xml:space="preserve">
xml:space="preserve">
Advertisement
Advertisement

College tuition waiver considered for children of county staff, teachers

The Carroll County Board of Commissioners and county schools officials are considering a proposal to provide free tuition to Carroll Community College to the children of county employees and teachers.

Commissioner Dennis Frazier, R-District 3, introduced the proposal at a June 10 joint meeting between the commissioners and the school board as a way to attract and retain teachers in Carroll. Frazier again brought up the idea at the community college's board of trustees meeting on June 17.

Advertisement

"My idea is anyone who works for Carroll County should be able to send their kids to Carroll Community College for free. If we can start with teachers, we could eventually offer free tuition to county employees," said Frazier, an ex-officio member of the community college board.

As of now, the proposal doesn't include free tuition for employees or spouses — just children, Frazier said.

Advertisement
Advertisement

Schools Superintendent Stephen Guthrie said he believes free tuition would be a good incentive for any school system employee.

"We had only discussed general concepts," Guthrie said.

Guthrie said he is unsure whether the incentive would fall under the system's bargaining agreement with the county teachers union, the Carroll County Education Association. That will depend upon which agency sets parameters for the benefit, he said.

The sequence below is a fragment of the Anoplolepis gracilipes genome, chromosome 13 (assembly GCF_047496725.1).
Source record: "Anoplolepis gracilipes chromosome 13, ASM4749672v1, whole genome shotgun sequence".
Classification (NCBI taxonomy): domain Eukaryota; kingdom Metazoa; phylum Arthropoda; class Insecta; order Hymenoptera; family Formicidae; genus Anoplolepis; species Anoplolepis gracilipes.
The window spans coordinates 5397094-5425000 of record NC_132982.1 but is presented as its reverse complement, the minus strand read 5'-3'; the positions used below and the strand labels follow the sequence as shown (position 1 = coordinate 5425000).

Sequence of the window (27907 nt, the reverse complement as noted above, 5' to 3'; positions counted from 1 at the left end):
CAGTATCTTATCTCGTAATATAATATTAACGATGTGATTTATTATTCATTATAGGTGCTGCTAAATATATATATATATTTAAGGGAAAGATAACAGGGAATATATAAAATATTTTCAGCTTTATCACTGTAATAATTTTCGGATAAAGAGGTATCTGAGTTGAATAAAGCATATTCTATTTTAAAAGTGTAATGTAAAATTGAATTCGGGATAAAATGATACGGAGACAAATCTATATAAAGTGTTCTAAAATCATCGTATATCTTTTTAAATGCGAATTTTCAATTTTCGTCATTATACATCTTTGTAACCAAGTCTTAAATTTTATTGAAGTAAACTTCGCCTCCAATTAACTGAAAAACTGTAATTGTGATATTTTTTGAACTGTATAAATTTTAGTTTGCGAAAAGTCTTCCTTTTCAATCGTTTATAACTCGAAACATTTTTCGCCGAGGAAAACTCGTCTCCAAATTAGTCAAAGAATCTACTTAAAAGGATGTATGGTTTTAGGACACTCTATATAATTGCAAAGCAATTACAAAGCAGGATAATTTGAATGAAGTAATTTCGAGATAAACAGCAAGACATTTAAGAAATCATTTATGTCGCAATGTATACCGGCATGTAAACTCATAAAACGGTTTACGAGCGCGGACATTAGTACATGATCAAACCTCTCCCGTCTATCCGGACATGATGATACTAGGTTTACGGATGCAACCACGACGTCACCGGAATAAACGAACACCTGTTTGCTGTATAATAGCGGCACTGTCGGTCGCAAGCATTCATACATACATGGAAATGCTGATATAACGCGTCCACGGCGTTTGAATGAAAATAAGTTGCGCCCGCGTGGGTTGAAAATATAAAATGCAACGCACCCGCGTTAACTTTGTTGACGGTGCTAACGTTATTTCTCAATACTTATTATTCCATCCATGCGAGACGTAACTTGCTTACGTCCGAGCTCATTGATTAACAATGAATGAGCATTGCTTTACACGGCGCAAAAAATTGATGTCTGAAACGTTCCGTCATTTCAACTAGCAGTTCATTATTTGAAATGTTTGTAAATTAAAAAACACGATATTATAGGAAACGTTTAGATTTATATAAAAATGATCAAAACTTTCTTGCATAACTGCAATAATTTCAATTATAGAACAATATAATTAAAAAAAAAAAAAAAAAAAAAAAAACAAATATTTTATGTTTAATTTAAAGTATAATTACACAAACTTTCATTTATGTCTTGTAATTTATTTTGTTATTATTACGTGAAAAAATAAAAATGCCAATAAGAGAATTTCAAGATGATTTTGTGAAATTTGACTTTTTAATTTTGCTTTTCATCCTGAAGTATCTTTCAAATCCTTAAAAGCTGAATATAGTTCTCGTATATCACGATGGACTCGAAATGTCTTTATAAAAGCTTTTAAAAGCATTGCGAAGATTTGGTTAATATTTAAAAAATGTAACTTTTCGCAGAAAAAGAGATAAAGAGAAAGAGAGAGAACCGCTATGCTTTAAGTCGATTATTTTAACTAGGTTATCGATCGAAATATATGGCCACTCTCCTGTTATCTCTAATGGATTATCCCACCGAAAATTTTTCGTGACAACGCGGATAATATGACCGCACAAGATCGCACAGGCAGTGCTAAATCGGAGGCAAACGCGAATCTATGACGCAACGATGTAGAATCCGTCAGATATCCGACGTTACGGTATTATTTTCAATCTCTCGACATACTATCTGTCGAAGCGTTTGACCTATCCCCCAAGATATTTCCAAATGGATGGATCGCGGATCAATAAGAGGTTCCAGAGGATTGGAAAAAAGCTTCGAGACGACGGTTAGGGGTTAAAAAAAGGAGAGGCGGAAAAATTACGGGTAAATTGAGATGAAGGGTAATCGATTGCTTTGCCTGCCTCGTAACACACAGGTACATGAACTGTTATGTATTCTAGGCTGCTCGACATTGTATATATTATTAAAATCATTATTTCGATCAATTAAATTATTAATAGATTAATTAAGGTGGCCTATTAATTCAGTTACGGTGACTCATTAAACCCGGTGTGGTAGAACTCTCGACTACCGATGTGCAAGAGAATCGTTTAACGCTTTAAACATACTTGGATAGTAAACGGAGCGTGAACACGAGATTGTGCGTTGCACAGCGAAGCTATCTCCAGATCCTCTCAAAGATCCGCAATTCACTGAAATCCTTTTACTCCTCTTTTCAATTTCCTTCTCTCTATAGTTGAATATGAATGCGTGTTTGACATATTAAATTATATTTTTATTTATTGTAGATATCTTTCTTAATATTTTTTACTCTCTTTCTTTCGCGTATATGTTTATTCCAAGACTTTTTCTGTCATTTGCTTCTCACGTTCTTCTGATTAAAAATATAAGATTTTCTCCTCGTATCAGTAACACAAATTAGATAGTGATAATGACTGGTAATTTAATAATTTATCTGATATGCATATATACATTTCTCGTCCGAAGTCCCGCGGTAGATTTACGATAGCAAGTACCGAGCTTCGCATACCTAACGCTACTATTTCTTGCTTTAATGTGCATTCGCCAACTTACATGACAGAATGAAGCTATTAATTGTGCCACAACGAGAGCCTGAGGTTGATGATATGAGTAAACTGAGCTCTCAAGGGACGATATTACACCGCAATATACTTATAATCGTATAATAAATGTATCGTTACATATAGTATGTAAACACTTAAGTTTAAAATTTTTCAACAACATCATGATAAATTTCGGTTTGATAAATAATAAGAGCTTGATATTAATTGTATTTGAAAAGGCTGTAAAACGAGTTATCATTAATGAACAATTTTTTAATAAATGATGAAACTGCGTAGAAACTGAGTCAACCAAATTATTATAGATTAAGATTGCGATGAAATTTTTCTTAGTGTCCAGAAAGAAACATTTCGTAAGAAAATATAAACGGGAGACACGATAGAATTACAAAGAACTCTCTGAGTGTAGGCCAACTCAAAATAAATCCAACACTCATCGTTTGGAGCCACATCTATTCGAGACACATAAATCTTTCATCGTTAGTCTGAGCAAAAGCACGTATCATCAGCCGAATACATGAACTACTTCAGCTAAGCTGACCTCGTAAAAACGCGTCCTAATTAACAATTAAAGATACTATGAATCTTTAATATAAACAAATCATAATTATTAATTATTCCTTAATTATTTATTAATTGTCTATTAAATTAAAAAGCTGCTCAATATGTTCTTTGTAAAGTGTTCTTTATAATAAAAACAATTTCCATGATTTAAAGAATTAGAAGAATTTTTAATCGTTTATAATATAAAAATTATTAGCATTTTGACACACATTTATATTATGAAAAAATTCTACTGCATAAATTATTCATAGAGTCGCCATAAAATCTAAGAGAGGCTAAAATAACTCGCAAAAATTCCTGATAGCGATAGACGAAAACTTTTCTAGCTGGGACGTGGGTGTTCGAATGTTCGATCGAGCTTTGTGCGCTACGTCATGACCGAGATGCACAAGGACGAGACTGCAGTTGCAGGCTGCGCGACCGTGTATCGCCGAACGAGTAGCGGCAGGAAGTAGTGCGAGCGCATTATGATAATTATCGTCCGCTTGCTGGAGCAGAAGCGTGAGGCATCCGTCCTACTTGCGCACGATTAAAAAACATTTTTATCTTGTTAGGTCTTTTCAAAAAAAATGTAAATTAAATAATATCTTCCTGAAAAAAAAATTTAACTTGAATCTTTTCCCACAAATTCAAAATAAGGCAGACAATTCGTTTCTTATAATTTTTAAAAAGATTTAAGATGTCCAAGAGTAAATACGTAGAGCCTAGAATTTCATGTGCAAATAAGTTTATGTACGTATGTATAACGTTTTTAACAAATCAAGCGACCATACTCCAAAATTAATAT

Ted Payne and Teresa McCulloh of the Carroll County Education Association could not be reached for comment on this article.

Advertisement

Barbara Hull, a cafeteria manager for East Middle School, whose daughter will be attending Carroll Community College, said free tuition would be helpful, especially because she doesn't receive health benefits.

"It would be awesome if we received free tuition," Hull said. "I would be jumping on that."

The Carroll public school system is the only one in Maryland whose teachers are five steps behind experience in teacher salary placement, said Jon O'Neal, assistant superintendent of administration, in an email on June 11. Minimum salaries for teachers holding bachelor's degrees are $40,400 in Carroll, the lowest of any jurisdiction in the state, according to 2013-14 professional salary schedules from the Maryland State Department of Education.

Devon Rothschild, a member of the Board of Education who spoke on her own behalf, not for the board, expressed support for the proposal.

"I think anything we can do to support our teachers is a good thing," Rothschild said. "It's going to be a while before we get their compensation to where it needs to be."

Board of Education President James Doolan — who, like Rothschild, made it clear he was speaking on his own behalf — said he would rather see county dollars go toward teacher compensation than providing free tuition for teachers and other employees.

Doolan said his priority is "always giving the teachers a raise." The county needs to provide competitive salaries to attract and retain teachers, he said.

"Counties that are poorer than us have made up those steps," Doolan said. "To do it in lieu of [compensation] — no, absolutely not — we need to improve salaries for our teachers."

James Ball, president of Carroll Community College, agreed that it would be a good incentive for public school teachers and county employees.

"I think it would be something that would be a nice benefit for county employees and school system employees. I know that the salaries of teachers in Carroll County are significantly below other counties in the state — this would be a nice benefit I would think for those individuals who need tuition for their children, and we certainly welcome those students to our school," Ball said.